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The Ironic Consequences of Trying to Control Your Thoughts

An attempt to regulate the mind introduces two processes:

  1. an operational process that promotes the intended change by looking for mental contents consistent with the intended state; and

  2. a process for detecting mental contents that are inconsistent with the intended state.

Together, they boost whatever degree of mental control is enjoyed.

When capacity is diminished for whatever cause (distraction, cognitive load, stress, time pressure, etc.), the intended control does not simply revert to an uncontrolled baseline or zero level. Rather, mental control exercised during mental load frequently results in thought states that go beyond "no change" and become the opposite of what is wanted. The desired happiness becomes sadness, the desired relaxation becomes tension, the desired interest becomes boredom, and so on.

For example, when a person is attempting to be happy, the operational process searches for mental contents relevant to happiness, while the monitoring process searches for mental contents indicating that happiness has not been achieved. Unlike the operating process, which is demanding and consciously directed, the monitoring process is typically unconscious, autonomous, and requires less mental effort.

Interaction between the two processes results in mental control. The operating process brings about the change you want by filling your mind with thoughts and feelings that are related to the state you want to be in. The monitoring process looks in secret for thoughts that show when control is needed. This is how it decides whether or not to start the operating process at any given time. If the monitor sees signs of control failure, it starts the process over again.

Under mental load, trying to control the mind sets off a monitoring system that not only looks for when mental control fails, but also tries to make that failure happen. Sometimes, just looking for thoughts or feelings that are related to a failed control is enough to bring them into consciousness. This makes the control that was supposed to happen not happen because of a mistake that was made on purpose.

Complex mental states, like relaxation, joy, sleep, anger, belief, or the like, may include not only momentary cognitive orientations but also more stable cognitive structures and key body states.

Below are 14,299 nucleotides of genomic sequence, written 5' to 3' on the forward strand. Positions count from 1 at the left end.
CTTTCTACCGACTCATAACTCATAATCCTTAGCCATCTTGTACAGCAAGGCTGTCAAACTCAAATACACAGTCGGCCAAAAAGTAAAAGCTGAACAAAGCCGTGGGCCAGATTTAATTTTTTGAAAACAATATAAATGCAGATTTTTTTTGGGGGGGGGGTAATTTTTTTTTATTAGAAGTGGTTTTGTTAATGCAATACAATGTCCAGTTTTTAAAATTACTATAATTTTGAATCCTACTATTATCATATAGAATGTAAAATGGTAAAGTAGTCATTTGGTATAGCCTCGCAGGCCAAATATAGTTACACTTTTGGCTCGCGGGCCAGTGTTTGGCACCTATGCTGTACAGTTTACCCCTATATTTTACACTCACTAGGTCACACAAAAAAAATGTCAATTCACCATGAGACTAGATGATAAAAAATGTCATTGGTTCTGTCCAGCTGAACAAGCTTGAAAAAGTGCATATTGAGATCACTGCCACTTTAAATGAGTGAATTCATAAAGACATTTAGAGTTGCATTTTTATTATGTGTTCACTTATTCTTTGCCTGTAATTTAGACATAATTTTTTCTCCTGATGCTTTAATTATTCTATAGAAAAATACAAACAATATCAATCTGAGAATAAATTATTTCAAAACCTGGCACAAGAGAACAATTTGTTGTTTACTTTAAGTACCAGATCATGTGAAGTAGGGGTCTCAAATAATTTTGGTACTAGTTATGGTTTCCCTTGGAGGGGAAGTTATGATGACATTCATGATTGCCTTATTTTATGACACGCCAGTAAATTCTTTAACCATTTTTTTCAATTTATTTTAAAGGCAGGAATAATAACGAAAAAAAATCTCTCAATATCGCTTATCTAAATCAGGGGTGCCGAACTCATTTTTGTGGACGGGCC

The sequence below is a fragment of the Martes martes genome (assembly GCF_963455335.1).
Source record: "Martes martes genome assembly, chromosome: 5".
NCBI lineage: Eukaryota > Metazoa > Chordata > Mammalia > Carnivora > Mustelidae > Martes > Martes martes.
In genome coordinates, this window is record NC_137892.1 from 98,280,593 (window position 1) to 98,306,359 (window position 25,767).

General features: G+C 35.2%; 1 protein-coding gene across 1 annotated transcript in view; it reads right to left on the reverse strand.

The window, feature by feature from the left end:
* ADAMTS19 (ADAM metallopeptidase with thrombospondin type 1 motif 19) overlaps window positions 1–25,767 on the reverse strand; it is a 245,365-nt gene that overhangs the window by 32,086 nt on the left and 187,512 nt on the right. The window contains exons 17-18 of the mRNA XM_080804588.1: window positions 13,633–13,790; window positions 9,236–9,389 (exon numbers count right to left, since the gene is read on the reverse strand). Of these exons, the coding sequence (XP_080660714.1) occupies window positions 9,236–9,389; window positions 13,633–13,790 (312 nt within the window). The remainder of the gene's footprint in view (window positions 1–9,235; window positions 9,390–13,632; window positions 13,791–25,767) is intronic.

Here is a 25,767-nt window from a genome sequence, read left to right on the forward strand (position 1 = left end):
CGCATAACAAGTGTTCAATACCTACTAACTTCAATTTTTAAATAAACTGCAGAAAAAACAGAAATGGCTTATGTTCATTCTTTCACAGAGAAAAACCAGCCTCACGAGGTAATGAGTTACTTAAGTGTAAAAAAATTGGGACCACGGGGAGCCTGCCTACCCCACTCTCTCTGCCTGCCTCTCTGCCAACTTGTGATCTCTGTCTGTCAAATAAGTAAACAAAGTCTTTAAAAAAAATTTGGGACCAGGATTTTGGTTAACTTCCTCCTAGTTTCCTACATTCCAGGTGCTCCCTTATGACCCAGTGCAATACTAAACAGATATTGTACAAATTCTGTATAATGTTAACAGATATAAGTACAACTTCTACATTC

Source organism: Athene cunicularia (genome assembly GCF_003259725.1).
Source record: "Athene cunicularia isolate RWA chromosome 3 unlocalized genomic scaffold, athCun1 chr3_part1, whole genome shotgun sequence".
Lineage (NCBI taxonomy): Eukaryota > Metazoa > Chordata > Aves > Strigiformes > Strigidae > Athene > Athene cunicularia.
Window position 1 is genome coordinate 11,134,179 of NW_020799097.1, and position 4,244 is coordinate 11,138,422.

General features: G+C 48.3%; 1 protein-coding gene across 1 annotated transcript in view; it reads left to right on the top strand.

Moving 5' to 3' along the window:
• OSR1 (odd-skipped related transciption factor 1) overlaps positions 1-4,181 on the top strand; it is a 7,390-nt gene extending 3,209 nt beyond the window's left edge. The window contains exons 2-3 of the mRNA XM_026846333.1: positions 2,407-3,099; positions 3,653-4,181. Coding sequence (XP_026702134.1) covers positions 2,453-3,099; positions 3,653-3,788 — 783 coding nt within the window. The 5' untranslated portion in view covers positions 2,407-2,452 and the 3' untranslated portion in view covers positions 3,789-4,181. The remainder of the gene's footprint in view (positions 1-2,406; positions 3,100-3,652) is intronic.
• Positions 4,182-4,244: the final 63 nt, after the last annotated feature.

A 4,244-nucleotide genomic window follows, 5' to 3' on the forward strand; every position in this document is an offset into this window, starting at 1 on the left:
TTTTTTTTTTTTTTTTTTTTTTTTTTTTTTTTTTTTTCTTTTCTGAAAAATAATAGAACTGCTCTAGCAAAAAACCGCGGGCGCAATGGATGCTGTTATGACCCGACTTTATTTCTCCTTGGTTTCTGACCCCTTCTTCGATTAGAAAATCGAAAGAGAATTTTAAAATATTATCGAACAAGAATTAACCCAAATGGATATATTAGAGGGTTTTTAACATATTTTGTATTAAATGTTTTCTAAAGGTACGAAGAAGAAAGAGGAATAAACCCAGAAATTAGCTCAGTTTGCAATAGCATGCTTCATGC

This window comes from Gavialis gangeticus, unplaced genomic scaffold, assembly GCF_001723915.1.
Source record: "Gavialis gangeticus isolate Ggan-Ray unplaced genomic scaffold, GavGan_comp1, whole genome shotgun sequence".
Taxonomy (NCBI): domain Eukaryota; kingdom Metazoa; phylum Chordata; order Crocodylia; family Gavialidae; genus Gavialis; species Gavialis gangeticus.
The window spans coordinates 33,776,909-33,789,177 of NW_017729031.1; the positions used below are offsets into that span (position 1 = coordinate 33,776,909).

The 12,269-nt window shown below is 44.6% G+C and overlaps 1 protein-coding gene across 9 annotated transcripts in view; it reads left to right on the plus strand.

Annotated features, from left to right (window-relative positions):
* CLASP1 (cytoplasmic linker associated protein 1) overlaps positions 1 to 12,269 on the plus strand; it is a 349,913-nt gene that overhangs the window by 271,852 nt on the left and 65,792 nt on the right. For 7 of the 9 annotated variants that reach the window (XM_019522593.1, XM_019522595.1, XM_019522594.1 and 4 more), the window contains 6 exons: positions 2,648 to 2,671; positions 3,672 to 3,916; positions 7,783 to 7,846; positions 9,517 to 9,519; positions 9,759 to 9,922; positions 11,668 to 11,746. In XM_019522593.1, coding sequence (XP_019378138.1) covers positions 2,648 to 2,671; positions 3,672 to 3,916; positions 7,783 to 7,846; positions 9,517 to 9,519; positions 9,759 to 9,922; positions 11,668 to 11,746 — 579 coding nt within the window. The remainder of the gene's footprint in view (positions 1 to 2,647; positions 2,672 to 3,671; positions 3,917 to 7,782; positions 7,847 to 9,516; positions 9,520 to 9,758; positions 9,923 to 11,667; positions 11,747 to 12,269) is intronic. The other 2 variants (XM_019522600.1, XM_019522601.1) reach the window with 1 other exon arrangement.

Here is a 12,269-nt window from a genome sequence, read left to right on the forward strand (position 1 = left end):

The body's responses include patterns of arousal of the autonomic nervous system, motor movements, facial expressions, postures, and even patterns of activation and inhibition of the brain. So long as paying attention or not paying attention to certain thoughts can affect these kinds of actions—and this kind of influence is often not perfect—the operating process goes beyond the control of attention and into the control of complex mental states.

In general, wanting a certain mental state leads to an operating process that looks for things that fit that state, while wanting to avoid a state leads to an operating process that looks for things that don't fit that state. That is, an operation can only bring things into consciousness. It can't avoid or get rid of things.

For example, if you want to focus on what is happening down the other end of the field, you might look for the feelings that the game gives you as a stimulus, and you might also look for things in your memory that are related to the game, these could be plays, or tasks your coach has asked your team to fulfil. In the case of desired thought suppression, the operating process also looks for things that fit with the desired state, but in this case, these things are not the unwanted thought. In order to gain mental control, the search turns to distractions.

Controlling your mind is, after all, a strangely reflexive process. Processes that try to change consciousness must be compatible with the states of consciousness they are trying to create, because the control processes may sometimes show up in consciousness. This reflexivity constraint says that any control processes that are shown in consciousness while control is being used must be in line with the state of mind that is the goal of the control mechanism.

The operating process is present in consciousness because it is the "dominant action system" (Shallice, 1978), "current concern" (Klinger, 1978), or "prepotent act identity" (Vallacher & Wegner, 1987) at the time it is activated. People may also know about some of the operating system's ongoing work and be able to report on it as it happens. If asked, people would say that the operation is what they are "doing" to control their minds.